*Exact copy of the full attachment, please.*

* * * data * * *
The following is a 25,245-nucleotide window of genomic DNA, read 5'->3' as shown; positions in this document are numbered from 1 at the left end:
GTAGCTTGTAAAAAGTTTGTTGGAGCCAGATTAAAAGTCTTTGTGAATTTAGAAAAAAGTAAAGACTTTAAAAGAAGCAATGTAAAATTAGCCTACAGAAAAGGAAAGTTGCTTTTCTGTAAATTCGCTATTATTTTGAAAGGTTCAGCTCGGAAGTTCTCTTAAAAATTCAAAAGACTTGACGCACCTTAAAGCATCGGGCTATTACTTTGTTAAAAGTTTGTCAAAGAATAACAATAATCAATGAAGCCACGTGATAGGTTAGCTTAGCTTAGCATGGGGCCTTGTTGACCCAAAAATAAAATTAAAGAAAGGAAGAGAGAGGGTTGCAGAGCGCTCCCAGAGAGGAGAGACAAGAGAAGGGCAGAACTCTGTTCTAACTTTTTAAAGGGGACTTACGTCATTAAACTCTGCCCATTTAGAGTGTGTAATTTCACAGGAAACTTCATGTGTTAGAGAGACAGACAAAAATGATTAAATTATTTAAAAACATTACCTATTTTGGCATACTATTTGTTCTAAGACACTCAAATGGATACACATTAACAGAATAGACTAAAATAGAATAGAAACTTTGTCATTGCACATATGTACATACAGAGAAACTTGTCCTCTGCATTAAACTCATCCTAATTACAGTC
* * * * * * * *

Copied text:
The following is a 25,245-nucleotide window of genomic DNA, read 5'->3' as shown; positions in this document are numbered from 1 at the left end:
GTAGCTTGTAAAAAGTTTGTTGGAGCCAGATTAAAAGTCTTTGTGAATTTAGAAAAAAGTAAAGACTTTAAAAGAAGCAATGTAAAATTAGCCTACAGAAAAGGAAAGTTGCTTTTCTGTAAATTCGCTATTATTTTGAAAGGTTCAGCTCGGAAGTTCTCTTAAAAATTCAAAAGACTTGACGCACCTTAAAGCATCGGGCTATTACTTTGTTAAAAGTTTGTCAAAGAATAACAATAATCAATGAAGCCACGTGATAGGTTAGCTTAGCTTAGCATGGGGCCTTGTTGACCCAAAAATAAAATTAAAGAAAGGAAGAGAGAGGGTTGCAGAGCGCTCCCAGAGAGGAGAGACAAGAGAAGGGCAGAACTCTGTTCTAACTTTTTAAAGGGGACTTACGTCATTAAACTCTGCCCATTTAGAGTGTGTAATTTCACAGGAAACTTCATGTGTTAGAGAGACAGACAAAAATGATTAAATTATTTAAAAACATTACCTATTTTGGCATACTATTTGTTCTAAGACACTCAAATGGATACACATTAACAGAATAGACTAAAATAGAATAGAAACTTTGTCATTGCACATATGTACATACAGAGAAACTTGTCCTCTGCATTAAACTCATCCTAATTACAGTC